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Smaller data dots mean much bigger disks

The future looks bleak for traditional hard drives

Materials researchers in the US have come up with a new kind of storage medium that promises tiny devices capable of holding terabytes of information.

Thomas Russell of Massachusetts University and Ting Xu from the University of California, Berkley have developed nanotechnology techniques that pack around

15 times as many bits of data

in a given area as current methods allow.

Super-dense data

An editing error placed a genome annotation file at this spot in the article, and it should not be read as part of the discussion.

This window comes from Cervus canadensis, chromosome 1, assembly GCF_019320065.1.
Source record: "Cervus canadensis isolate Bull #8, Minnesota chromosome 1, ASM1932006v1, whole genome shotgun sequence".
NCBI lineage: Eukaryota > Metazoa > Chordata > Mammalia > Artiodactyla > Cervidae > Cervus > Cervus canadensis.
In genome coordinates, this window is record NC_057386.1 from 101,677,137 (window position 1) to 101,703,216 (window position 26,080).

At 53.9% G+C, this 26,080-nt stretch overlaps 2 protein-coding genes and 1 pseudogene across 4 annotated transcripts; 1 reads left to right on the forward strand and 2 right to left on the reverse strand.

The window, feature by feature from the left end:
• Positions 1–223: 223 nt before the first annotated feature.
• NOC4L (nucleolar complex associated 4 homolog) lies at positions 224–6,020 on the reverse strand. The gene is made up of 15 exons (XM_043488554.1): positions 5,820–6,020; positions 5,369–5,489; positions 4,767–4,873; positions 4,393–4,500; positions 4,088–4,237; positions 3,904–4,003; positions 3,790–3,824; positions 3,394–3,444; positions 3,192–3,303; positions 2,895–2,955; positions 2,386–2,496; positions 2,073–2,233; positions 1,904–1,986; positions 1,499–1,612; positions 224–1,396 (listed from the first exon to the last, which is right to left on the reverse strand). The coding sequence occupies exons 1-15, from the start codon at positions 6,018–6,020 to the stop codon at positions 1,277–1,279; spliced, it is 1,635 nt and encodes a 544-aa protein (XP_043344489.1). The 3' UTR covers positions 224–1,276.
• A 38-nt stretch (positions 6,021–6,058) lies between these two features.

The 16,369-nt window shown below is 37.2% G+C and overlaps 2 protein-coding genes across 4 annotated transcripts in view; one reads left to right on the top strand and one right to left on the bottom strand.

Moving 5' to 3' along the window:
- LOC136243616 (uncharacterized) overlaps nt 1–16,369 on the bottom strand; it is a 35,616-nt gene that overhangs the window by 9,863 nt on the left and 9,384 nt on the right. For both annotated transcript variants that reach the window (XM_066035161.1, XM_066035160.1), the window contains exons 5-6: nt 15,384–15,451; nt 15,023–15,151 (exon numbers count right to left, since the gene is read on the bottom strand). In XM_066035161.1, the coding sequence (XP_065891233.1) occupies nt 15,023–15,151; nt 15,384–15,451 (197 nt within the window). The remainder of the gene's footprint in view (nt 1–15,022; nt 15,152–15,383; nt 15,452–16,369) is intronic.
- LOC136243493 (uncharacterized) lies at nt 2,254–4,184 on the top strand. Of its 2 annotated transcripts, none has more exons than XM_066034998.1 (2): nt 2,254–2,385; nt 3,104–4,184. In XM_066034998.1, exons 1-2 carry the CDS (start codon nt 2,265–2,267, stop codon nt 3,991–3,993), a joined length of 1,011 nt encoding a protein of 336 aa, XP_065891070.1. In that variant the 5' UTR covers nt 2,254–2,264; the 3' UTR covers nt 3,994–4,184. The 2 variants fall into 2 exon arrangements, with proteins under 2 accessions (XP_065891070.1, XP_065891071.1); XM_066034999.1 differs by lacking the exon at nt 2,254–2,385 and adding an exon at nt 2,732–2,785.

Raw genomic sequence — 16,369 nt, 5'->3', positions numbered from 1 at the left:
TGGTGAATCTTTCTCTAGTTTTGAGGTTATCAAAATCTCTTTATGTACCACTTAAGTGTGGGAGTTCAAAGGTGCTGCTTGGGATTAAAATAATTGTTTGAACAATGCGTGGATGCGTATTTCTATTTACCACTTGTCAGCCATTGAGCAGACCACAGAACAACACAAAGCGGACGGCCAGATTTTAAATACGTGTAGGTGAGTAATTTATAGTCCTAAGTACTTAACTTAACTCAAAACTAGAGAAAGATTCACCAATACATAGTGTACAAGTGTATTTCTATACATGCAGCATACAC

They did this by effectively getting silicon or sapphire crystals to arrange themselves into optimum configurations for data density.

Existing ways of etching data-storing dots onto silicon are approaching their limits because the wavelength of the light used to do so is bigger than the dots needed.

Size of a coin

The method created by Xu and Russell promises more than 10 trillion data bits in an area the size of a coin – that would be enough to hold 250 DVD movies.

Although the theory is in place, nothing commercial is imminent, as reliable ways to read from and write to the material haven't been worked out. Should that happen, we can all expect our iPods to get a lot smaller and our storage abilities exponentially greater.